Handling UIDeviceOrientationFaceUp & UIDeviceOrientationFaceDown

If your iPad (or iPhone) application uses UIDeviceOrientationDidChangeNotification to detect device rotation, there might be a couple cases you forget to think about. If your device is lying down flat (or upside down), there is still an implied “felt” orientation, based on how the iPad was last held before it went flat. How will iOS let you know about this? Here is what i found out when writing Dwarfland Photos:

After you sign up for UIDeviceOrientationDidChangeNotification, if your device is flat, you will receive 3 notifications. The first one will be with a value if UIDeviceOrientationFaceUp (or UIDeviceOrientationFaceDown), matching the actual current physical location of the device. Right afterwards, you get another notification, and this one will specify one of UIDeviceOrientationPortraitUIDeviceOrientationPortraitUpsideDown,  UIDeviceOrientationLandscapeLeft,  or UIDeviceOrientationLandscapeRight – depending on what the UI was showing before your app started (and indicating how the user will think of the device as being rotated). This is followed right up with a third notification that brings you back to either UIDeviceOrientationFaceUp or UIDeviceOrientationFaceDown.

Essentially, the device is pretending the user really quickly shook it back to an upright position, and back down.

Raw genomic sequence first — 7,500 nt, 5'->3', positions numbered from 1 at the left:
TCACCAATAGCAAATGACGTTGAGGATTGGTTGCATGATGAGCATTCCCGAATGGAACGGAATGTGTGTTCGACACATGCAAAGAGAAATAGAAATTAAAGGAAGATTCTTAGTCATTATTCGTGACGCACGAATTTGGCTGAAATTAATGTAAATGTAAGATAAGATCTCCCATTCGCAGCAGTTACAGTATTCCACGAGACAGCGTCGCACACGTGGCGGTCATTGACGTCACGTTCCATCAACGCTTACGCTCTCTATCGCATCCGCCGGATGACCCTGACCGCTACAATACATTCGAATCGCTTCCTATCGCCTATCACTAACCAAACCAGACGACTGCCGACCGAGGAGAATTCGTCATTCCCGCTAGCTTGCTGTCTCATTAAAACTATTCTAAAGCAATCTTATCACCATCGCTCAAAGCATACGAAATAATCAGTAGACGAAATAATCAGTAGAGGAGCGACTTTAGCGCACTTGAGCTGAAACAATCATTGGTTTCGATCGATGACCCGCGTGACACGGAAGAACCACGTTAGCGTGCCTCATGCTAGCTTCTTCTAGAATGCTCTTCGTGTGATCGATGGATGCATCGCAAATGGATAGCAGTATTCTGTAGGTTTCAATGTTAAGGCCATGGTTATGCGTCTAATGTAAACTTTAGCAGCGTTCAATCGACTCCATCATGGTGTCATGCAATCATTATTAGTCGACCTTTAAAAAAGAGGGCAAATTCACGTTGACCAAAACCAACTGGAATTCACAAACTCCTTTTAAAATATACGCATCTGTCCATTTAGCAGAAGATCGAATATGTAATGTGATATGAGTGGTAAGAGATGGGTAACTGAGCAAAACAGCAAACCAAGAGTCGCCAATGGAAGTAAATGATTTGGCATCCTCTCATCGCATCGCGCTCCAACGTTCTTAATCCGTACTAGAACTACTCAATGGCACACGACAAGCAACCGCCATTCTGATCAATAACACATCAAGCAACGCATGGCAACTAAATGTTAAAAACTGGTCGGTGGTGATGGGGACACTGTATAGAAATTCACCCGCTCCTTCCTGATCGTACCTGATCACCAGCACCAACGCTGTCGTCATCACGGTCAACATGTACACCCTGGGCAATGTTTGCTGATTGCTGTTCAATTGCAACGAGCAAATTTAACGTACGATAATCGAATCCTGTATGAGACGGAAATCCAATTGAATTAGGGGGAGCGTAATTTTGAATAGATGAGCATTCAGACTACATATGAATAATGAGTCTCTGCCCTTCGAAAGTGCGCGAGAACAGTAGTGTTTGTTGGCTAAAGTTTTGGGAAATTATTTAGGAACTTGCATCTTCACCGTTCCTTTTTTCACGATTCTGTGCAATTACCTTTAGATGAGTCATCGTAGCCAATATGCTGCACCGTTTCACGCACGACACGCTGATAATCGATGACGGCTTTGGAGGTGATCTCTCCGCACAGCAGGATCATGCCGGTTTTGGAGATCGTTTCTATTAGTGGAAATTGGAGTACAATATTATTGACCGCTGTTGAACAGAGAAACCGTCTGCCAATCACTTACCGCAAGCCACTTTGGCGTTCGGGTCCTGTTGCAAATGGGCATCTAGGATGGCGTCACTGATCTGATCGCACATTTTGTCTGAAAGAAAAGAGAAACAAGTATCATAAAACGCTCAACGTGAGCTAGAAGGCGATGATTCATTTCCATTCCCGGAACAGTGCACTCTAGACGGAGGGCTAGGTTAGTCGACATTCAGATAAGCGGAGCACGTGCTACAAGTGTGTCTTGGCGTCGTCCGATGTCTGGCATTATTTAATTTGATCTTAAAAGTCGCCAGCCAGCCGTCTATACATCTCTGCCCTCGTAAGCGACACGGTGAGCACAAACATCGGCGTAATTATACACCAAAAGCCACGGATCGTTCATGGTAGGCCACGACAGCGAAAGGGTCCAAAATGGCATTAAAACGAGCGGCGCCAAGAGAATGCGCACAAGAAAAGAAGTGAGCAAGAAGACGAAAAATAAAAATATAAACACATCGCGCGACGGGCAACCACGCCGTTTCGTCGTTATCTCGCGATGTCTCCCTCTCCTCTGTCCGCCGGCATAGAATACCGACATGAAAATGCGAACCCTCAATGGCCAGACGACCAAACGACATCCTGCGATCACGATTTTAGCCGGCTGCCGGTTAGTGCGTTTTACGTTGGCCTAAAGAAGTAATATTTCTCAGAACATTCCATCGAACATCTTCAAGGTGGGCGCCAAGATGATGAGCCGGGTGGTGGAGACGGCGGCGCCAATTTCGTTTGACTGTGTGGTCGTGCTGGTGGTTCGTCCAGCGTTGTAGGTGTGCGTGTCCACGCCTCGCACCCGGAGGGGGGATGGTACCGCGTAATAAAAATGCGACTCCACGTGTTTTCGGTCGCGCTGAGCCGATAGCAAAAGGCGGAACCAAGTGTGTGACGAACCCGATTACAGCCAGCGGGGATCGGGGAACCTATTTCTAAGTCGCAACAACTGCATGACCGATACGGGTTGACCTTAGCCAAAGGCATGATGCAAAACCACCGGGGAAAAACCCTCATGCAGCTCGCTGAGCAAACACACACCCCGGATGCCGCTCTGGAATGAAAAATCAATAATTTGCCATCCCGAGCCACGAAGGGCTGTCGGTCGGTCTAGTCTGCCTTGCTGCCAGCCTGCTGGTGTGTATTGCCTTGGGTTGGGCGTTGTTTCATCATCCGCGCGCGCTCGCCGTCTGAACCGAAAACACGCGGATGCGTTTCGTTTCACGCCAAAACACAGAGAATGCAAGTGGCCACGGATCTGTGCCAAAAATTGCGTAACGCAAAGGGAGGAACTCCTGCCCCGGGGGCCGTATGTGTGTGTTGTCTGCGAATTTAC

The best way to handle this that i found in my app was to never ever use the actual reported orientation do fo any drawing or calculation, but instead cache the last “felt” orientation, within an handler as follows:

-(void)orientationChanged:(NSNotification*)notification {   UIInterfaceOrientation orientation =[[UIDevice currentDevice] orientation];   if(orientation == UIDeviceOrientationPortrait ||       orientation == UIDeviceOrientationPortraitUpsideDown ||       orientation == UIDeviceOrientationLandscapeLeft ||       orientation == UIDeviceOrientationLandscapeRight)   {     if(!currentOrientation)     {       currentOrientation = orientation;       [self prepareScreen];     }     currentOrientation = orientation;   }   [[UIApplication sharedApplication] setStatusBarOrientation:currentOrientation animated:YES]; }
All my code will use currentOrientation, so it will always have a proper orientation value. Also any screen initialization that depends on having a proper orientation (in Dwarfland Photos that is the initial drawing of the startup logo, once Default.png disappears)  i do in prepareScreen, which is not called until i obtained the proper “felt” rotation.
marc hoffman

marc hoffman

Chief Architect and CEO here at RemObjects Software. Project Manager for Elements and lead developer of Fire, our awesome new development environment for the Mac.

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